• Misalignment of the lens. A certain amount of misalignment is inevitable though most cases it will not have a noticeable impact on image quality. In extreme cases this could manifest itself in a tilt in the plane of focus, e.g. the right side of the image might be in focus but the left side out of focus.

  • Light leakage or flare (unlikely unless the tube is very badly made, though possible for a DIY effort).

  • 2
    Image quality is a function of the object distance too though. It is impossible to create a lens that will map any one point (the object) into a single point (image). It's possible to design a lens which maps one particular object point into a perfect image point, but it's impossible to create one which maps all object points into perfect image points instead of smudges. (Think about mirrors: for objects at infinity you need a parabolic one, for closer objects you need an elliptic one.) So theoretically if a lens is optimized for objects beyond a certain distance, it may ...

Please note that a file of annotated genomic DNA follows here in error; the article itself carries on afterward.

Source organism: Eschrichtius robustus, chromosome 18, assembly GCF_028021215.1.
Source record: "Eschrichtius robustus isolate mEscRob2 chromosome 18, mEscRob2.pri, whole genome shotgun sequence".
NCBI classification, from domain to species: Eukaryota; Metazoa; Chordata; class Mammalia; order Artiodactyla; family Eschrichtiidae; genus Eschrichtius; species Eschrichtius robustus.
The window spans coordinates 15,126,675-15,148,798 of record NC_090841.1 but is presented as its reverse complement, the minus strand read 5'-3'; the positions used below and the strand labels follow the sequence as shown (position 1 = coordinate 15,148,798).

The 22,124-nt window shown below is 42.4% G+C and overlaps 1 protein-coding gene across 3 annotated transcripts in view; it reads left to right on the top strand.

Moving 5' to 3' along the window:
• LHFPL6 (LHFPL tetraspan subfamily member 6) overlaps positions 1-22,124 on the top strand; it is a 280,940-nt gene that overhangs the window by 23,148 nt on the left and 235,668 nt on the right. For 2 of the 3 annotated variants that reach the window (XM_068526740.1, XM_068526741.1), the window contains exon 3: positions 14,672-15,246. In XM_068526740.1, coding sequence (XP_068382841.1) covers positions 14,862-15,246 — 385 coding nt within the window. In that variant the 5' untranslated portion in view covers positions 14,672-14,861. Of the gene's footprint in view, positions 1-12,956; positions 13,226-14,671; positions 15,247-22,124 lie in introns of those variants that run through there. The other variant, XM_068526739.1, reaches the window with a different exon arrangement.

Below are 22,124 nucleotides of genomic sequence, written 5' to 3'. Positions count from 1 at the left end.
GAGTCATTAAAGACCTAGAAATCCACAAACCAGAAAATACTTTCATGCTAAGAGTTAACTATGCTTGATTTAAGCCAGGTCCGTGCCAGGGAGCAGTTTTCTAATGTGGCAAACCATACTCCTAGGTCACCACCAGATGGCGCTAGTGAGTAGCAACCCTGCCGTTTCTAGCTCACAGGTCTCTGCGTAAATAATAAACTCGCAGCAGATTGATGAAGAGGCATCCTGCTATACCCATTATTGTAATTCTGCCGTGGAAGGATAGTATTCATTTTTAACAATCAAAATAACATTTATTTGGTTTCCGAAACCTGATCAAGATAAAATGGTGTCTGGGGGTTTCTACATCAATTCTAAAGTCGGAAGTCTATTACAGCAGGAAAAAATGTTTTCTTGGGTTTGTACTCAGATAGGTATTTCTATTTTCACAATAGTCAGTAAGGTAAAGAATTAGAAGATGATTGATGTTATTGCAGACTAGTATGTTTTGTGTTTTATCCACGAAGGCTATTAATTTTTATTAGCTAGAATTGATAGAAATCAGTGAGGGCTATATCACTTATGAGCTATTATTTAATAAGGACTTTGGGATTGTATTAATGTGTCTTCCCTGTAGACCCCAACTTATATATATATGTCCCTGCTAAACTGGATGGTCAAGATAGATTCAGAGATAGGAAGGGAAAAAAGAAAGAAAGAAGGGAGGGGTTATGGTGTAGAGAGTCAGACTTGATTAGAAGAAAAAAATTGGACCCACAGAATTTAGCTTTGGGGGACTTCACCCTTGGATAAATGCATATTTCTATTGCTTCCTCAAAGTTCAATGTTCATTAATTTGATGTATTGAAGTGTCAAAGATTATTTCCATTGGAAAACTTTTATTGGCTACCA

– Szabolcs
    Oct 1, 2013 at 23:50
  • ... not have the same performance for closer objects. This much is clear from physics and geometry. Whether this does have a tangible effect in practice, when one uses an extension tube to allow focusing on objects closer than the lens was designed for, I do not know. The effect may be negligible. I do have a subjective feeling that one telephoto lens I use does not perform as well close to the minimum focusing distance as for distant objects, but that's just a subjective observation that I have never tried to test rigorously.
    – Szabolcs
    Oct 1, 2013 at 23:52